Choose organic vegetables if possible. Fermenting increases the vitamin and mineral content of the vegetables so it’s best to start with vegetables at the peak of freshness.
- • Cabbage is the most popular vegetable used for fermentation.
- • Turnips and other root vegetables ferment well.
- • Vegetables such as peppers or carrots can be added for color and flavor. Experiment to find out what you like!
Sterilize Your Equipment
It’s essential all your jars and utensils are clean before fermenting. You’re creating a bacteria-friendly environment, so it’s important no undesirable bacteria remain that could multiply.
- • Pulling jars directly out of the dishwasher after the drying cycle ensures sterility.
- • If you suspect cleanliness issues, submerge your jars and utensils in boiling water to sterilize them.
- • It’s more likely the good bacteria would crowd out any bad bacteria, but it’s better to be safe than sorry.
Keep these tips in mind when you’re culturing vegetables.
- • Vegetables culture at room temperature, so find a place in your kitchen or home where they can sit out of direct sunlight for at least 7 days.
- • For a more sour taste, ferment until your desired taste, testing every week. When they reach your desired flavor, refrigerate to slow fermentation.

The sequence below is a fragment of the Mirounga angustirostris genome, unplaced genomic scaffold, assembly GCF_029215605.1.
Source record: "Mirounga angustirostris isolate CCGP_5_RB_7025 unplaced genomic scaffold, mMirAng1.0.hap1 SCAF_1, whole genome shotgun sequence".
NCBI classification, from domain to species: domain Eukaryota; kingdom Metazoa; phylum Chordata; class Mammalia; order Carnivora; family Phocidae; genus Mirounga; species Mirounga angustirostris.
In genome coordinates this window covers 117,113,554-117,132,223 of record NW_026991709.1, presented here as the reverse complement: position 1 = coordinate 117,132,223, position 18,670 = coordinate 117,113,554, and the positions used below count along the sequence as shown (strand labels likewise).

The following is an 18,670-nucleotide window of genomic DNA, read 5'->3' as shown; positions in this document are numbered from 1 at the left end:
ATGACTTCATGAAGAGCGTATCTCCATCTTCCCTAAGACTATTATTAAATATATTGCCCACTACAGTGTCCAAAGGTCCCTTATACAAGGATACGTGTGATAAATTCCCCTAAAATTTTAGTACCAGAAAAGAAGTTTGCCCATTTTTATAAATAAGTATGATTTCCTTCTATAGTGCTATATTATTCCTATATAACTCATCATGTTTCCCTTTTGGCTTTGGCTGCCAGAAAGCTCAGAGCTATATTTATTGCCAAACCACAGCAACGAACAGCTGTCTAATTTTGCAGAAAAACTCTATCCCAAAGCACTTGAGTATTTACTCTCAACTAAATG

- • The more sour the taste, the more beneficial bacteria is present. You might find that your taste buds change and your body begins to crave these friendly microbes.
- • Glass jars and lids are easy to find online or at your local discount or hardware store.
- • Be sure you have large bowls to accommodate the vegetables as you shred and mix them.
- • You can use a spatula or spoon to pack the vegetables into the jars. No need for fancy equipment!
NO FERMENTED FRUIT
You can ferment fruits as well as vegetables, although more care must be taken when working with fruits because the sugar in them produces small amounts of alcohol when fermented. Fermented fruit is not appropriate for a gut-healing protocol.
You can use these steps to ferment other vegetables as well.
1 medium head cabbage
1 TB. sea salt
Spring or filtered water
1 Remove the outer 2 or 3 leaves from head of cabbage, and thinly slice cabbage using a chef’s knife.
2 Place sliced cabbage in a large bowl. With clean hands, begin to work cabbage, squeezing and massaging it until it starts to release liquid. (This is called the brine.)
3 Tightly pack shredded cabbage into 1-quart glass jars. Use your hands, a spatula, or any sturdy kitchen tool to press firmly. Add sea salt.
4 Use a small glass to pack down cabbage one last time, leaving 2 inches (5cm) breathing space at the top of the jar. Add the lid, close firmly, and then loosen a quarter turn.
5 If cabbage has not produced enough brine on its own, fill the jar with water until cabbage is completely submerged.
Let the jars sit at room temperature out of direct sunlight for 7 days. “Burp” the jars each day by opening the lids, closing firmly, and then loosening a quarter turn.
Taste sauerkraut after 7 days. For a more sour flavor, ferment for up to 2 weeks. Store in the refrigerator for up to 6 months.